Over 50 rural development practitioners from all over the world and a multitude of organization gathered at IFAD this morning for the learning event on participatory mapping.
The event was jointly organized by International Fund for Agricultural Development (IFAD), International Land Coalition (ILC) and Technical Centre for Agricultural and Rural Cooperation (CTA).
We kicked off the morning session with a presentation by Giacomo Rambaldi who gave an overview of the opportunities and challenges of participatory mapping. In his presentation Giacomo pointed out that:
- participatory mapping is based on spatial local knowledge
- participatory mapping is good for awareness building, cross generational transfer of knowledge + good governance
- spatial knowledge cannot be captured by satellite
- recently smart phones are used to support participatory mapping
- importance of understanding who is in control of the process? who has visual access? what's left with those who supported the mapping?
Giacomo informed the participants that shortly IFAD and CTA will be releasing the "Training kit on participatory spatial information management and communication".
We then watched an inspiring video entitled " mapping our culture, mapping our future". The video showed how communities use participatory mapping to have their voices heard. It was a great example of cross culture and cross continent knowledge sharing. We watch African communities exchanging their experience with their Latin American brothers and sisters. It was an inspiration piece of exchange between different cultures and ethnicities.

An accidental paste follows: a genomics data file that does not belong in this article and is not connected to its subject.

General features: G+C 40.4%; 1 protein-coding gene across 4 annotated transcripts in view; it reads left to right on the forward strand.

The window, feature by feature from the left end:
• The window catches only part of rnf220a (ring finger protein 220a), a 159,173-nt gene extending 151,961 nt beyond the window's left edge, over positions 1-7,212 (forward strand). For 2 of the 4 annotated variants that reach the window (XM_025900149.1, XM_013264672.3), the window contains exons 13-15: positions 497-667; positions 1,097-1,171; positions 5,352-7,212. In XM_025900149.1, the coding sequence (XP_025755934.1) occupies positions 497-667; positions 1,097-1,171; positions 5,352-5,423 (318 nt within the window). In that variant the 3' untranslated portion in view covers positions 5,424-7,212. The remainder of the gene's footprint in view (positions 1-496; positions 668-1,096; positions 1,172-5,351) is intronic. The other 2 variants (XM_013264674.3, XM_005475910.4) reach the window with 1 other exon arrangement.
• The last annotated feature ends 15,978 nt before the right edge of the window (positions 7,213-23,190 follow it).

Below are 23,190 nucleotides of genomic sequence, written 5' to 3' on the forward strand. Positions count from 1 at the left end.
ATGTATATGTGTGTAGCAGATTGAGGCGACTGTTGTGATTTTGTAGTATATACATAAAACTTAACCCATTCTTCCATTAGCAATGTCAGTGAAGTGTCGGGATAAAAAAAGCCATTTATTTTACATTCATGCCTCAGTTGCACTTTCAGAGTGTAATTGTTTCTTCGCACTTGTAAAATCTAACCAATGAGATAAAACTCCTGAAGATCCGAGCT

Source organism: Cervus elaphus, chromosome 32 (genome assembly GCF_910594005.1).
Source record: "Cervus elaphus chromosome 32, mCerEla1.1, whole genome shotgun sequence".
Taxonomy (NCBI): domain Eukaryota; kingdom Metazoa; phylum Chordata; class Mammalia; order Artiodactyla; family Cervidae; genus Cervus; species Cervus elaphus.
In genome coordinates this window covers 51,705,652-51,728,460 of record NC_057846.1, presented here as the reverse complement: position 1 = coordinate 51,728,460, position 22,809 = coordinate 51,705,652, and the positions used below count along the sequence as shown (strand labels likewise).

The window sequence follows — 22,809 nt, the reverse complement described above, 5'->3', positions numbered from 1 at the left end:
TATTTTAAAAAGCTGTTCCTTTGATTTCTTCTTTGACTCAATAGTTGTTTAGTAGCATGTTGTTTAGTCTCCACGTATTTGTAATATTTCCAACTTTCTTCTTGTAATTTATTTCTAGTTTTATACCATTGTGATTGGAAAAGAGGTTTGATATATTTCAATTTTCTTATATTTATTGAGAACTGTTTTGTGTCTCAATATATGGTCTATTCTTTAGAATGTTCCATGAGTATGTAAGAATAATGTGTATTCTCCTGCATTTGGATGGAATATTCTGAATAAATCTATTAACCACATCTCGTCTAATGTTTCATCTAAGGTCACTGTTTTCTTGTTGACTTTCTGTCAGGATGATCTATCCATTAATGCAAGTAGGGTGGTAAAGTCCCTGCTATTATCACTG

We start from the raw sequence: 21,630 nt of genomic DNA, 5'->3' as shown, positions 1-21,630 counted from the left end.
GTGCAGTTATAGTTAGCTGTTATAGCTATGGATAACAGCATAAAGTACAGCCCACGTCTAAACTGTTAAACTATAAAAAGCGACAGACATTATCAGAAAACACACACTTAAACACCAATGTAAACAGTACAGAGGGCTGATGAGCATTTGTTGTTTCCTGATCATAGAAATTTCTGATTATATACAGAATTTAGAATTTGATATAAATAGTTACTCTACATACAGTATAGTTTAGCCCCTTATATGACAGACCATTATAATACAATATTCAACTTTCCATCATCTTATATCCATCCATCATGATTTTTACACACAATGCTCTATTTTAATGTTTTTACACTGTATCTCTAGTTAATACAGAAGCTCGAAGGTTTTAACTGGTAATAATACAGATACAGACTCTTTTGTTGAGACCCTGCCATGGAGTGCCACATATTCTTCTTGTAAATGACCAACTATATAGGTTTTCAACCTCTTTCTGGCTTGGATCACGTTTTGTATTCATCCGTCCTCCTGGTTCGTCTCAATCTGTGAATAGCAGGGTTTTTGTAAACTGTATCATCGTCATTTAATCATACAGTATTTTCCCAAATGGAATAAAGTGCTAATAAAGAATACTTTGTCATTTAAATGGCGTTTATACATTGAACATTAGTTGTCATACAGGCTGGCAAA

For me, the take home messages from video were:
- that fact that the final step of participatory mapping is to look into the future
- participatory mapping gives indigenous groups sense of community and ownership of the future
- participatory mapping empowers local communities to negotiate at peer 2 peer level and gives the voiceless a voice
As I am writing this blogpost, the participants are busy doing a map. I must say, there is a certain buzz in the room. Great conversation, laughter, but also at times some tension. The group is realizing the challenges of engaging in participatory mapping and at the same time are seeing the value of this tool.